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on going slow, commitment, and roux

There’s something so simple, so basic about gumbo that it’s easy to forget just how damn long a proper gumbo takes to cook. That delicious cacophony of sausage, chicken, peppers, onions, and okra mixed and simmered in a highly spiced roux and broth– that doesn’t come quick or easy, which I found out the hard way yesterday. If I thought I had made gumbo before, I was dead wrong. This dish is something that takes a whole lotta time and a commitment to being in the kitchen that I wouldn’t recommend to anyone but the most committed (or crazy) of home cooks.

That dark brown color you see there? I’ve never made a gumbo that dark before, and that’s all because I had never made a proper oil roux before, either. This recipe, taken from Donald Link’s incredible Real Cajun cookbook, called for a serious roux, that had extra depth of flavor due to the fact that you fry the chicken for the gumbo in the oil first.

For this first part- you basically fry up your chicken pieces (I used 6 skin- and bone-on chicken legs, seasoned with salt and pepper, dredged in flour) in a cup of oil heated medium-high in a sturdy cast iron pot. Once the chicken is browned (not totally cooked through), remove from oil and set aside.

That’s the easy part. Hopefully you, like me, have the whole day ahead of you and have queued up some good shows on the DVR to listen to; hopefully you, unlike me, have strong wrists and no nagging carpal tunnel or other nerve issues that won’t flare up after making the roux. Because, again, this roux is not playing around. To the cup of oil that’s now warmed at the bottom of your pot, add 3/4 cup flour and start whisking slowly, for a damn long time. Start on medium heat, and incrementally lower the heat as the roux begins to thicken and change colors, until finally the heat is on low and your roux is a deep dark brown, almost black.

I’m sure there are plenty better descriptions of making roux than I’ve offered above– I’ve read quite a few myself over the years– but all I can say is that you won’t ever know how to make a roux until you just do it yourself. Watching it change from a dark to a medium brown back to dark brown again, thickening all the time, became truly hypnotic and helped the hour(!!!) of stirring go by relatively quickly. It’s impossible to have a gumbo with this kind of depth of flavor– no matter how fresh your vegetables or how well-raised your meats– if your roux isn’t done right. Being able to complete this process myself, with my own two hands, was incredibly satisfying, and taught me a few things about my capacities as a cook (and a person) that I hadn’t really thought through before.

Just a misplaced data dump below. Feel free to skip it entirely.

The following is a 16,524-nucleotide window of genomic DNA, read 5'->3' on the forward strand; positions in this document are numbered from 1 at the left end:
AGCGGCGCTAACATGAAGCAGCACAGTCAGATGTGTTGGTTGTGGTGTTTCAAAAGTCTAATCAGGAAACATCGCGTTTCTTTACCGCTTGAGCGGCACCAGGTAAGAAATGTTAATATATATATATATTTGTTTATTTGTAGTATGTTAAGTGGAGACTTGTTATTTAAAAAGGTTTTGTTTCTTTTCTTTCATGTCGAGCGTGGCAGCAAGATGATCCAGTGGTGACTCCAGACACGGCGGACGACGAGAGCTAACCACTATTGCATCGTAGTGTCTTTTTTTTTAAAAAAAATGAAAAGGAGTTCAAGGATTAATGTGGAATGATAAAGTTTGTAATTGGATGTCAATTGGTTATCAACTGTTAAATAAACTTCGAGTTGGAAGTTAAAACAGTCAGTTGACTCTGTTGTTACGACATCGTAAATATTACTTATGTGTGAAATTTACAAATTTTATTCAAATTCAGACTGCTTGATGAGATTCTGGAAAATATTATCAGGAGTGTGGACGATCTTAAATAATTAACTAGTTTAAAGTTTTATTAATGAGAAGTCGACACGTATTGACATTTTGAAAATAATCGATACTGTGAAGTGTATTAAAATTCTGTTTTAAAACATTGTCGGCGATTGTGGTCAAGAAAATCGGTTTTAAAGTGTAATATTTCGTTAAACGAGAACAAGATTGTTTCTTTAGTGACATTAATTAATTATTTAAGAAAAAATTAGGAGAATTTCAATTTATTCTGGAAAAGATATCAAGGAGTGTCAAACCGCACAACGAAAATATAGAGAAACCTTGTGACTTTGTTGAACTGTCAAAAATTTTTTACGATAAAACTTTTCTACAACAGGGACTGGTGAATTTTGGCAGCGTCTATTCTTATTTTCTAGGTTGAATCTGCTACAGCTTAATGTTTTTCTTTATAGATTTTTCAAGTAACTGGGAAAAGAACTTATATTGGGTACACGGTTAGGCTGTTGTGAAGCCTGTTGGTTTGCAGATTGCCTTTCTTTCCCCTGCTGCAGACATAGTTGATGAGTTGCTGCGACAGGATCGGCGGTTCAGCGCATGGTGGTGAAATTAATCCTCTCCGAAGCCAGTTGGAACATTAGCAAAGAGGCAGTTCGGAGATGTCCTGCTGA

For all you wannabe Top Chefs out there, making a roux the long way offers pretty quick reality check– a potent reminder of why we as home cooks are not, and will never be, cut out for a professional kitchen. I wasn’t kidding when I tweeted that my hands were shaking when I finally stopped stirring the roux– they kept on shaking the rest of the afternoon as I finished up the dish and well after. Even as I fantasize of one day going to culinary school and wearing chef whites, I’m pretty sure I won’t be seeing the inside of Momofuku’s kitchen any time soon. I’m just not cut out for the life and the work of cooking full-time.

I am already committed to being a professor, however, and making this roux, and the entire gumbo (which, if you want the full recipe, you’ll have to find in the Real Cajun cookbook that I’ve gushed about many times before) served as a necessary kind of head clearing that I’ve needed for a while now. As I try to write my dissertation– a long, slow-going and often demoralizing process– I can’t help but try to take shortcuts, to find the easy way out of really working through difficult questions that I know I don’t have the answers to, right now. Like making proper gumbo, though, writing and research is a slow process, and to do it right you’ve got to sit with it for a long while, and be ready to commit. If I can commit a day to cooking one dish that will be eaten in a few short days, then I think I should offer the same level of care and work into a written piece with my name attached to it that will exist in perpetuity…. Thanks, Donald Link, for helping me regain sight of that with a simple, not-so-simple gumbo recipe.